East and West: A Role for Culture in the Acquisition of Nouns and Verbs

Tracy A. Lavin*, D. Geoffrey Hall, Sandra R. Waxman

*Corresponding author for this work

Research output: Chapter in Book/Report/Conference proceedingChapter

1 Scopus citations


This chapter presents a multifactor view of word learning, opting for a social explanation based in cultural factors. Using a modification of Gillette and Gleitman's human simulation paradigm, researchers asked adult subjects (Western students, Japanese students, and second-generation Japanese students) to guess the words an American mother was saying to her child in the play scenes. They did not specify the form class of the word to be supplied. The general prediction was that Japanese students would focus on actions more than nouns and vice versa for the Western students. They found that all three groups identified more nouns than verbs but that this effect was more pronounced with the Western students. However, there were no differences in the number of correct matches for nouns between the three groups or for the accuracy of the verbs guessed. These results suggest that cultural factors may indeed influence the English-speaking child to learn more nouns than verbs.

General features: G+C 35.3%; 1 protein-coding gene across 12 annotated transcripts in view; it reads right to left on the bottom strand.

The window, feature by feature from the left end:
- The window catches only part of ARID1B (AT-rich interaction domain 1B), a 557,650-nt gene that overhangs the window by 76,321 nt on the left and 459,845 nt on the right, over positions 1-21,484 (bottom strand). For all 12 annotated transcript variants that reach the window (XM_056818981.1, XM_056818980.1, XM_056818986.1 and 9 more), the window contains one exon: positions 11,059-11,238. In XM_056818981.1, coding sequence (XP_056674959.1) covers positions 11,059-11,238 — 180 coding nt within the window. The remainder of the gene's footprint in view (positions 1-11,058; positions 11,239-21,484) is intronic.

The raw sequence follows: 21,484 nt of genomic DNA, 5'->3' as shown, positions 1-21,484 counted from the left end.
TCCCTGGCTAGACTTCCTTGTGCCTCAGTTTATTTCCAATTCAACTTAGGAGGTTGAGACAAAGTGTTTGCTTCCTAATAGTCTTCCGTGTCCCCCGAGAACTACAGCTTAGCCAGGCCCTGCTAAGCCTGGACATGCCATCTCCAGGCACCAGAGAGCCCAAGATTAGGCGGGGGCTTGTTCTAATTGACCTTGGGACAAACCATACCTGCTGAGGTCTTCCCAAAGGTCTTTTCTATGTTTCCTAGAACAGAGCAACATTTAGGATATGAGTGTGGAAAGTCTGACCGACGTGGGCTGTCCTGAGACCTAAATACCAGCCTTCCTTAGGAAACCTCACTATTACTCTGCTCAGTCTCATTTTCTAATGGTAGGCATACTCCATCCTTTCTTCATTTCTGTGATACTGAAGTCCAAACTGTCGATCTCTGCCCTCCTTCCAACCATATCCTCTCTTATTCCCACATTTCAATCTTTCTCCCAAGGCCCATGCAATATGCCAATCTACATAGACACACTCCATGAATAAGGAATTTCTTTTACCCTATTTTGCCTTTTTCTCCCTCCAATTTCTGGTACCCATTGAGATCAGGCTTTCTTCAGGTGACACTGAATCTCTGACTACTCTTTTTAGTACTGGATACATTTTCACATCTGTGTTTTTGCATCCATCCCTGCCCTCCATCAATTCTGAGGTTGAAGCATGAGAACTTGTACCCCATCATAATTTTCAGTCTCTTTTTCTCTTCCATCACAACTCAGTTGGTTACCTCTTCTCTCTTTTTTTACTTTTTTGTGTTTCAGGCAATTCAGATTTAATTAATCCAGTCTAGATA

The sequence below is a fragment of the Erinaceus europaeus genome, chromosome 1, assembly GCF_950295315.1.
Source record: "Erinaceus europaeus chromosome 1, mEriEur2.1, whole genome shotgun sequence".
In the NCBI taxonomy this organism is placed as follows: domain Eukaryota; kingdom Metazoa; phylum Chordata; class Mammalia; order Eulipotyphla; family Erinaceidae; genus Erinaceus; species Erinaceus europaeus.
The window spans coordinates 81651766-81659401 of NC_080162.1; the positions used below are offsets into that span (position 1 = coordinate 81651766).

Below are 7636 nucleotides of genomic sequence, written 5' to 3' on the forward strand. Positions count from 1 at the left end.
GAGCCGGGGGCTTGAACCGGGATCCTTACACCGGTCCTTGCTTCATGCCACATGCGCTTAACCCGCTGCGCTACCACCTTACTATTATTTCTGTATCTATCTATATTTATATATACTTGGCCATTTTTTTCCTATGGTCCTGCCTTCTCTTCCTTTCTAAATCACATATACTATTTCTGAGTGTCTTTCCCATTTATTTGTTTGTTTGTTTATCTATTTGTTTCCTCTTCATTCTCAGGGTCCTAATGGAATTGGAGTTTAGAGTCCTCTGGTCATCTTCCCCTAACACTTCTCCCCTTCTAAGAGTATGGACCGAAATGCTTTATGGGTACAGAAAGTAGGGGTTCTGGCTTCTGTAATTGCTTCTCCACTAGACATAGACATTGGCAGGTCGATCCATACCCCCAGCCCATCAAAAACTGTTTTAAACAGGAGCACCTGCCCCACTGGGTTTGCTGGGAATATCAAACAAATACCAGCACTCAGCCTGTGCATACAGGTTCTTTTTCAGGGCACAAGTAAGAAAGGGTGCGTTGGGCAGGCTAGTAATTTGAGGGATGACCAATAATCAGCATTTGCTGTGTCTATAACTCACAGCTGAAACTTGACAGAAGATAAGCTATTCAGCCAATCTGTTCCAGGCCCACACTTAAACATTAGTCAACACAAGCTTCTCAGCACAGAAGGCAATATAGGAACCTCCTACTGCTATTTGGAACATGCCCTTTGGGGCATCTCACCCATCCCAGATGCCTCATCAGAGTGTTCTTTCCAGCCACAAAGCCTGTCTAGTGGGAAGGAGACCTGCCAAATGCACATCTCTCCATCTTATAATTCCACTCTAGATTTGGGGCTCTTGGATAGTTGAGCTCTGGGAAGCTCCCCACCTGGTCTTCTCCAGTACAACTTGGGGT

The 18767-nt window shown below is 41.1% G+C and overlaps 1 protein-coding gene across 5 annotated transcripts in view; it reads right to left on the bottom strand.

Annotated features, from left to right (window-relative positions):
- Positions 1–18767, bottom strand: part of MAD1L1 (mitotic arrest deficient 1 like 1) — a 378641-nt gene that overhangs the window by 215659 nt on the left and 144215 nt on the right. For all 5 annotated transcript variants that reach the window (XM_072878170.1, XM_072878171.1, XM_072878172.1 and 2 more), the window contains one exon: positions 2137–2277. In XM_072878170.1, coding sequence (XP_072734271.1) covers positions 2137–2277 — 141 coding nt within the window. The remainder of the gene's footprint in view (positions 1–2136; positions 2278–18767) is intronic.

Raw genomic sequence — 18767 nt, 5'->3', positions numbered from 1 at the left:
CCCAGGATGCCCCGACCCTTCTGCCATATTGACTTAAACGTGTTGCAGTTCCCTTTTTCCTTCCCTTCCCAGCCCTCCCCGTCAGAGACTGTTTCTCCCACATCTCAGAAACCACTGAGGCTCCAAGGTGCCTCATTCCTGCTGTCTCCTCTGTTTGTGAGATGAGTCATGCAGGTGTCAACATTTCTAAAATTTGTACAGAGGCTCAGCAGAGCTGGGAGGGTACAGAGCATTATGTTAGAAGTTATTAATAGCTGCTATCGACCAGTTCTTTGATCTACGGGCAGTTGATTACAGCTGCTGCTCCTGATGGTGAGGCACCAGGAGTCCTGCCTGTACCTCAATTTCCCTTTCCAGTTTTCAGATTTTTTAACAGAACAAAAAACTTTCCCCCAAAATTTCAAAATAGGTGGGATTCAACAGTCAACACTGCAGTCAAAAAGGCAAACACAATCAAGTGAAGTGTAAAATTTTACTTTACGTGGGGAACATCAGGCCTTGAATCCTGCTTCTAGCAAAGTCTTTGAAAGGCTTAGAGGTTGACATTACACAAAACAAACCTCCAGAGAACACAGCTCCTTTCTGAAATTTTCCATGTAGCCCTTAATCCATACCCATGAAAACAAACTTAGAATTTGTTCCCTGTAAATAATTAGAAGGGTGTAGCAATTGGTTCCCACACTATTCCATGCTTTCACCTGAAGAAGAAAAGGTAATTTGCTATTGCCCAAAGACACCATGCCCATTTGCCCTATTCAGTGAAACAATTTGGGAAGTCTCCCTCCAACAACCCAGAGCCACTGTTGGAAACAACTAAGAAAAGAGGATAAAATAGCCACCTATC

Original languageEnglish (US)
Title of host publicationAction Meets Word
Subtitle of host publicationHow Children Learn Verbs
PublisherOxford University Press
ISBN (Electronic)9780199893300
ISBN (Print)0195170008, 9780195170009
StatePublished - Apr 1 2010


  • Acquisition of nouns
  • Cultural factors
  • Human simulation paradigm
  • Word learning

ASJC Scopus subject areas

  • Psychology(all)


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